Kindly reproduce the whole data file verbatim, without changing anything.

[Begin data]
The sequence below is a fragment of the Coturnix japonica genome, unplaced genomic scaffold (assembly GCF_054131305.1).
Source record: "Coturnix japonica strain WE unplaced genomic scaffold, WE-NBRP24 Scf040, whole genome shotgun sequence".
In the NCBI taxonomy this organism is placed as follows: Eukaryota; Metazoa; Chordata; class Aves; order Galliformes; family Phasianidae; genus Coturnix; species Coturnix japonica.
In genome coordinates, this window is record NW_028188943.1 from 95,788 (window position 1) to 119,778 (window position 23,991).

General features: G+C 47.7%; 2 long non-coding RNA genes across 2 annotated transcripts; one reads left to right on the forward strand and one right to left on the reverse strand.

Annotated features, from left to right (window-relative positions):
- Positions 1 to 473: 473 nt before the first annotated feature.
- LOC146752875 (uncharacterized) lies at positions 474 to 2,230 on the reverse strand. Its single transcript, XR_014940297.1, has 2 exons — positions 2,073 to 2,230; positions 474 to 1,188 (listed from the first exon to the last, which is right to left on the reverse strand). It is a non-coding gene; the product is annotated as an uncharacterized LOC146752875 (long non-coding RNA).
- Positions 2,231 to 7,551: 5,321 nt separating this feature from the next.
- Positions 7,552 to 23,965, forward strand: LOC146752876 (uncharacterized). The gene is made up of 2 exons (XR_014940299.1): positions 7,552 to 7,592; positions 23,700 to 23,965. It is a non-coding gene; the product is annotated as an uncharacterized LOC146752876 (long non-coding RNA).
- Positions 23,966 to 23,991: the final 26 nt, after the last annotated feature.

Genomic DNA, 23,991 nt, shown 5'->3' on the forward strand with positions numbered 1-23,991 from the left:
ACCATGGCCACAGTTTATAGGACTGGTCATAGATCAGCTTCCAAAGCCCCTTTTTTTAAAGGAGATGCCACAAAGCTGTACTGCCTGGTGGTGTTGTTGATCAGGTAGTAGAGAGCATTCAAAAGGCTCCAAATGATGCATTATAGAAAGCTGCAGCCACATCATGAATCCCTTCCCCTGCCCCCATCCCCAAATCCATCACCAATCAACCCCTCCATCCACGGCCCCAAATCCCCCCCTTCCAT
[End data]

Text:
The sequence below is a fragment of the Coturnix japonica genome, unplaced genomic scaffold (assembly GCF_054131305.1).
Source record: "Coturnix japonica strain WE unplaced genomic scaffold, WE-NBRP24 Scf040, whole genome shotgun sequence".
In the NCBI taxonomy this organism is placed as follows: Eukaryota; Metazoa; Chordata; class Aves; order Galliformes; family Phasianidae; genus Coturnix; species Coturnix japonica.
In genome coordinates, this window is record NW_028188943.1 from 95,788 (window position 1) to 119,778 (window position 23,991).

General features: G+C 47.7%; 2 long non-coding RNA genes across 2 annotated transcripts; one reads left to right on the forward strand and one right to left on the reverse strand.

Annotated features, from left to right (window-relative positions):
- Positions 1 to 473: 473 nt before the first annotated feature.
- LOC146752875 (uncharacterized) lies at positions 474 to 2,230 on the reverse strand. Its single transcript, XR_014940297.1, has 2 exons — positions 2,073 to 2,230; positions 474 to 1,188 (listed from the first exon to the last, which is right to left on the reverse strand). It is a non-coding gene; the product is annotated as an uncharacterized LOC146752875 (long non-coding RNA).
- Positions 2,231 to 7,551: 5,321 nt separating this feature from the next.
- Positions 7,552 to 23,965, forward strand: LOC146752876 (uncharacterized). The gene is made up of 2 exons (XR_014940299.1): positions 7,552 to 7,592; positions 23,700 to 23,965. It is a non-coding gene; the product is annotated as an uncharacterized LOC146752876 (long non-coding RNA).
- Positions 23,966 to 23,991: the final 26 nt, after the last annotated feature.

Genomic DNA, 23,991 nt, shown 5'->3' on the forward strand with positions numbered 1-23,991 from the left:
ACCATGGCCACAGTTTATAGGACTGGTCATAGATCAGCTTCCAAAGCCCCTTTTTTTAAAGGAGATGCCACAAAGCTGTACTGCCTGGTGGTGTTGTTGATCAGGTAGTAGAGAGCATTCAAAAGGCTCCAAATGATGCATTATAGAAAGCTGCAGCCACATCATGAATCCCTTCCCCTGCCCCCATCCCCAAATCCATCACCAATCAACCCCTCCATCCACGGCCCCAAATCCCCCCCTTCCAT